The Air Force and the National Reconnaissance Office have been developing Space Radar satellites intended to spot moving targets and provide high-resolution imagery, though the program is currently in flux. Air Force officials have discussed the possibility of beginning that effort with satellites in low Earth orbit, and eventually migrating to medium Earth orbit to take advantage of longer dwell times over areas of interest.
DARPA had worked on a system called the Innovative Space Radar Antenna Technology program that was intended to develop a large antenna that could be folded into a small package on the ground and then unfurled in space in order to provide a sensor with sufficient power to conduct the Space Radar mission from medium Earth orbit. However, the agency acknowledged in January 2007 that it had canceled the effort because the Air Force and National Reconnaissance Office were not ready to move forward with the technology.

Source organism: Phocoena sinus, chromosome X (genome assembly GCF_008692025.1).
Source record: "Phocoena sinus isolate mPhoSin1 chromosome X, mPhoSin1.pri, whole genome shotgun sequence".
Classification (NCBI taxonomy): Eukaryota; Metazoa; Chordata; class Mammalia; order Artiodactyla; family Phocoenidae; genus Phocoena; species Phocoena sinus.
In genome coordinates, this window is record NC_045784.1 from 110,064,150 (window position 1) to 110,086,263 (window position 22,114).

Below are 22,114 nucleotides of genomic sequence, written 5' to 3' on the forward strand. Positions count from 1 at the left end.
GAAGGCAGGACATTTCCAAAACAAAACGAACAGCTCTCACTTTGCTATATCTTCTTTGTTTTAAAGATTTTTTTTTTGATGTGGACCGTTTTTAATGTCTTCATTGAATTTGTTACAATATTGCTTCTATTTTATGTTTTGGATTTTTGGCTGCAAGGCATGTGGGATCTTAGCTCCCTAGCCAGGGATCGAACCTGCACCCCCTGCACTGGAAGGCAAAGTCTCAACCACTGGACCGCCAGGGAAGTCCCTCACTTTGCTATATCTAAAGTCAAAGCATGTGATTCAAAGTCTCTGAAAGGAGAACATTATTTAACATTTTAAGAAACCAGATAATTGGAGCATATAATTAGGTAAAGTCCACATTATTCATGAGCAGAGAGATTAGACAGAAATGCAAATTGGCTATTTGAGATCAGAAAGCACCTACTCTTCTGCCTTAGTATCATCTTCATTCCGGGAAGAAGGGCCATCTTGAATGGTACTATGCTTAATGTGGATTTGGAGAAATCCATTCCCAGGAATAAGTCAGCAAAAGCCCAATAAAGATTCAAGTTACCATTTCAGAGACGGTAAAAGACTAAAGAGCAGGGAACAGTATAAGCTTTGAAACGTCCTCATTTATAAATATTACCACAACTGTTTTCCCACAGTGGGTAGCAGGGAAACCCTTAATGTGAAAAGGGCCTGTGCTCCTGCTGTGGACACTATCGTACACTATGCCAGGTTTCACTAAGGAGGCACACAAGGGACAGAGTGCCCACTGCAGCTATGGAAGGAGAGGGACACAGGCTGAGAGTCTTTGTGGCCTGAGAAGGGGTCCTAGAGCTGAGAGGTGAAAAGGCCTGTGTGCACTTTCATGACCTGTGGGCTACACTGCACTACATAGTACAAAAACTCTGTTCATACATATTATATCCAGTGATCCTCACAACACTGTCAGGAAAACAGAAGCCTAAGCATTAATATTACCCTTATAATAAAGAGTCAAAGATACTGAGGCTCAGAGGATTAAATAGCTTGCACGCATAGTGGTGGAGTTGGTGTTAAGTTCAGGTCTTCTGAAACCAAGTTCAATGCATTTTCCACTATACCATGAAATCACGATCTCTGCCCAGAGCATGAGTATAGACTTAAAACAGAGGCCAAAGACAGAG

One existing area due to receive a significant increase to its current budget is the effort to develop an unmanned hypersonic flight platform for intelligence and strike missions. DARPA previously had funded this work through the Falcon program, which also includes work on a small satellite launcher built by AirLaunch LLC of Kirkland, Wash.
DARPA’s 2009 budget request creates a separate account for the development of an experimental hypersonic airplane called the Blackswift Test Bed, which formerly was known as the Falcon Hypersonic Test Vehicle-3X that will be capable of cruising at Mach 6 and can take off and land from a runway. Falcon and Blackswift together are slated to receive $95 million in 2009, nearly double the planned budget request at this point last year.
Another program due for a significant increase in funding beyond what was anticipated at this point last year is System F6, a formation-flying experiment in which multiple small satellites would perform functions normally carried out by single, larger spacecraft. System F6, which refers to the phrase Future Fast, Flexible, Free-Flying, Fractionated Spacecraft united by Information Exchange, was expected to receive $21 million at this point last year, a figure that increased by $16.3 million when DARPA sent the 2009 budget request to Congress